Op-Ed

Kentucky voices: Jails must embrace technology, training

300 dpi Rick Nease color illustration of downcast prisoner sitting in dark cell papered with $50 bills. Detroit Free Press 2006

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300 dpi Rick Nease color illustration of downcast prisoner sitting in dark cell papered with $50 bills. Detroit Free Press 2006 KEYWORDS: prison money prisoner cell jail crime punishment sentence credit card identity theft embezzlement enron defense lawyer cost bail krtcrime, krttaxday federal income tax, krtnational national, krtbusiness business, krtnamer north america, krtpersonalfinance personal finance, krtusbusiness, retire, retirement, u.s. us united states, illustration ilustracion grabado carcel dinero prision encarcelaron carcelario penitenciario prisionero robar ley ladron aspecto aspectos2006, krt2006, krt, mctillustration, de contributed coddington nease mct mct2006 MCT

Kentucky's jails are in crisis. America's jails are in crisis.

Despite the fiscal and operational crises jails face, however, their mission remains the same: to protect the public and jail safety while providing a reasonable degree of inmate care and programs intended to reduce the likelihood of re-incarceration.

At one time, TV's Mayberry Sheriff Andy Taylor might have explained it to deputy Barney in simple terms. "Barney, your job is to keep Otis in jail until he gets out. While he is here make sure he doesn't get hurt or hurt anybody else. If he gets sick, call the doctor. Aunt Bee will feed Otis when he is hungry and talk to him about his drinking problem."

The corrections mission hasn't changed, but the number of folks in jail and their problems sure have.

In its 2009 study, "The Leaky Bucket," the Kentucky Chamber of Commerce reported that Kentucky's corrections budget is increasing faster than total General Fund spending. Spending on corrections increased 44 per cent from the 2000-2002 budget to 2008-2010 budget, compared to a 33 percent increase in total state spending.

Prosecutorial policies enacted in the 1990s, including mandatory sentencing, overburdened state prisons. As a result, the commonwealth started housing state prisoners in local jails to ease overcrowding. The practice seemed reasonable at first, but now it consumes jail beds and resources at an unsustainable rate.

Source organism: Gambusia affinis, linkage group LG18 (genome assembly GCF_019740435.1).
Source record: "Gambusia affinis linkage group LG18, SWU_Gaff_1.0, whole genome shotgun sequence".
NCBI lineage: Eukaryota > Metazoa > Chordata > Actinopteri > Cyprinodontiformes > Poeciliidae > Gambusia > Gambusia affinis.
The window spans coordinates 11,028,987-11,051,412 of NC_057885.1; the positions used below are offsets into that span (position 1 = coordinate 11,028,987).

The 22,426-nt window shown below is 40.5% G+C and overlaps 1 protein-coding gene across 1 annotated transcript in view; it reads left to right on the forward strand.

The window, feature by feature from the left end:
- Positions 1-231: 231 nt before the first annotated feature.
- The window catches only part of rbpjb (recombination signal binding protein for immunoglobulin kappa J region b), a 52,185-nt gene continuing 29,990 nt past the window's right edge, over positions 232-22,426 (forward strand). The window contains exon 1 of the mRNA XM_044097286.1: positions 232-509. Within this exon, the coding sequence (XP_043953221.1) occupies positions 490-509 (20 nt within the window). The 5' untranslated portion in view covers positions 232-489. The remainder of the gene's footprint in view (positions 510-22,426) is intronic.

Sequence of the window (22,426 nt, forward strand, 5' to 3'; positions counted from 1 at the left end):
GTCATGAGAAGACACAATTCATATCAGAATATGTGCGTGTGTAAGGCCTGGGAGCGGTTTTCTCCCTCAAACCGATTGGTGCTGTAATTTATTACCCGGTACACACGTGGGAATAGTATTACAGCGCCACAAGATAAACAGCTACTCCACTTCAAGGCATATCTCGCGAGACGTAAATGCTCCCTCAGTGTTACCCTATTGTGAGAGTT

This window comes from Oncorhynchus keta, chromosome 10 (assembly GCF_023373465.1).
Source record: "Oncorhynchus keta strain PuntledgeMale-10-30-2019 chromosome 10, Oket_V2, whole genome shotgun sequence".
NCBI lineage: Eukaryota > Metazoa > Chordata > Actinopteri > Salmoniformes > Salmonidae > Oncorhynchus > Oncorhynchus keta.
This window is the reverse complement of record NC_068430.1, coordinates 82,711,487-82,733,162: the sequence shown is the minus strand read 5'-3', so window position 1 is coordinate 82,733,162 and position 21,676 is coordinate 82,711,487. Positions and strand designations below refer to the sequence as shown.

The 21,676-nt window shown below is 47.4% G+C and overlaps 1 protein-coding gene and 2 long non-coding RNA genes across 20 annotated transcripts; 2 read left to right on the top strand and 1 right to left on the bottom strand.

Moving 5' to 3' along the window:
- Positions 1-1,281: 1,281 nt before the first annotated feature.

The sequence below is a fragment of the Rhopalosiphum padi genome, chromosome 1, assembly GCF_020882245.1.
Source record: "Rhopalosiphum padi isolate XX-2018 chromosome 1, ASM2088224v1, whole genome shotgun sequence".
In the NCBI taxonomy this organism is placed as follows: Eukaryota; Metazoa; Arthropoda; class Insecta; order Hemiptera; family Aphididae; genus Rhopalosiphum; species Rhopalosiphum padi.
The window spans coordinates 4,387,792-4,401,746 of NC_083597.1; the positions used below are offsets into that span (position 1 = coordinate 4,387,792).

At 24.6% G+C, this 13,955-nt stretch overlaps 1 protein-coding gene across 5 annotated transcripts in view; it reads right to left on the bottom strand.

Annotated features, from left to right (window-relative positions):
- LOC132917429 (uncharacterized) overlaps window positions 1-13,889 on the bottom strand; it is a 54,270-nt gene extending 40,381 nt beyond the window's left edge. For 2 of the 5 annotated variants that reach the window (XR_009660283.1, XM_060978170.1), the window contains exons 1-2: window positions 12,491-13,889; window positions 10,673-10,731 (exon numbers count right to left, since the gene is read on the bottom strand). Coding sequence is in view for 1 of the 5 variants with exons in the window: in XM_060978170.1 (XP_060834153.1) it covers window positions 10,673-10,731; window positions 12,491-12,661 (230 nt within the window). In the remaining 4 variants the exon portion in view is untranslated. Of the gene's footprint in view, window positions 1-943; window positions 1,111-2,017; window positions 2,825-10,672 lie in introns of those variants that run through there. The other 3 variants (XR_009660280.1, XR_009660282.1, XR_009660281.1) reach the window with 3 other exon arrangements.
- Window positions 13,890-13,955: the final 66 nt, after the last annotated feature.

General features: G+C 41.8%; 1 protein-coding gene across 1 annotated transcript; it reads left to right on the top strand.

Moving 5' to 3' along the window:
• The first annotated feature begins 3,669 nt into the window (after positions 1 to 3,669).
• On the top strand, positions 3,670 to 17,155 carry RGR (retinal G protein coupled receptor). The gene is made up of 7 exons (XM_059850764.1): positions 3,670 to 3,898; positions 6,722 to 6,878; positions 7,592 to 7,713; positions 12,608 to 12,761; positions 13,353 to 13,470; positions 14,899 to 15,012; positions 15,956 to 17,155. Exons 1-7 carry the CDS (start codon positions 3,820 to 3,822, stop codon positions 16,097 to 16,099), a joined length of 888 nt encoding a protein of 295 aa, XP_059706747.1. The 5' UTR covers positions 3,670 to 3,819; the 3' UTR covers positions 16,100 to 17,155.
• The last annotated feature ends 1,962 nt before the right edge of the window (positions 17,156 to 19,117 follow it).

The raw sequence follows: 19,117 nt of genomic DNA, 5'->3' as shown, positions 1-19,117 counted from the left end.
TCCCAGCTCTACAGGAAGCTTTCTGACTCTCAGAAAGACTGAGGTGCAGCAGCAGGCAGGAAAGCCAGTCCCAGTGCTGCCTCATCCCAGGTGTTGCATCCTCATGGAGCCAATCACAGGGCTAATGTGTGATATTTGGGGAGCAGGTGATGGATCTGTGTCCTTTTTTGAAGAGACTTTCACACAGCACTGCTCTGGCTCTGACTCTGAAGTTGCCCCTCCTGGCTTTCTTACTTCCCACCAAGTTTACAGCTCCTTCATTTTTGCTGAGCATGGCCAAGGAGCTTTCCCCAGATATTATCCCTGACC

A system in crisis addresses the problem by trying to purge prisoners that it believes present little threat to public safety. So Kentucky and other states are releasing their low-risk prisoners back into the community. They are also returning many felons held in local jails back into state prisons that have empty beds. This transfer of felons back to the state prison system, however, leaves local jails without revenues they were promised.

County jails that were built or expanded with state revenue sharing, specifically to house state prisoners, now have huge vacancies. Adding to the financial pressure on local jails is the fact that general fund dollars required to run the facilities and reduce bond construction debt have also declined.

Despite those problems, county jails have yet to fully realize the crowning blow. Those state low-risk prisoners that are released back into our communities may be less dangerous, but they have a much higher rate of re-offending because of their propensity to engage in property and drug crimes. Most will return to jail as county inmates, further draining local general-fund resources.

We must reinvent the way jails do business.

First and foremost, jails need to know who they are incarcerating. A jail needs to know who is dangerous and who is not, who needs to be kept safely in jail and who can be served less expensively in a different facility or in a different way.

Classification is the process that separates violent offenders from non-violent offenders. Nonviolent drug and property offenders should be required to work while incarcerated and participate in substance abuse programs as a condition of confinement. Idle time in jails should be nonexistent. Property offenders should be engaged in educational and vocational programs during their incarceration.

In order for jails to implement these changes they must embrace today's technologies. Jails must be able to work across county lines, communicating daily with other jailers to share and solve common problems, properly train staff and reduce health care costs through a network of telemedicine assessments that minimize costly hospital transports and care.

Jails large enough to support 24/7/365 on-site health care staff could connect electronically to help smaller jails for after-hour telemedicine and classification assessments when required.

With the exception of a few large 1,000-bed facilities, jails can no longer be independent correctional operators. Jails can and should share technologies and information to better manage the scarce resources of the fiscal courts.

Moving images instead of inmates is the first step in developing an electronic corrections infrastructure that will establish the broadband boundaries of tomorrow's jails.

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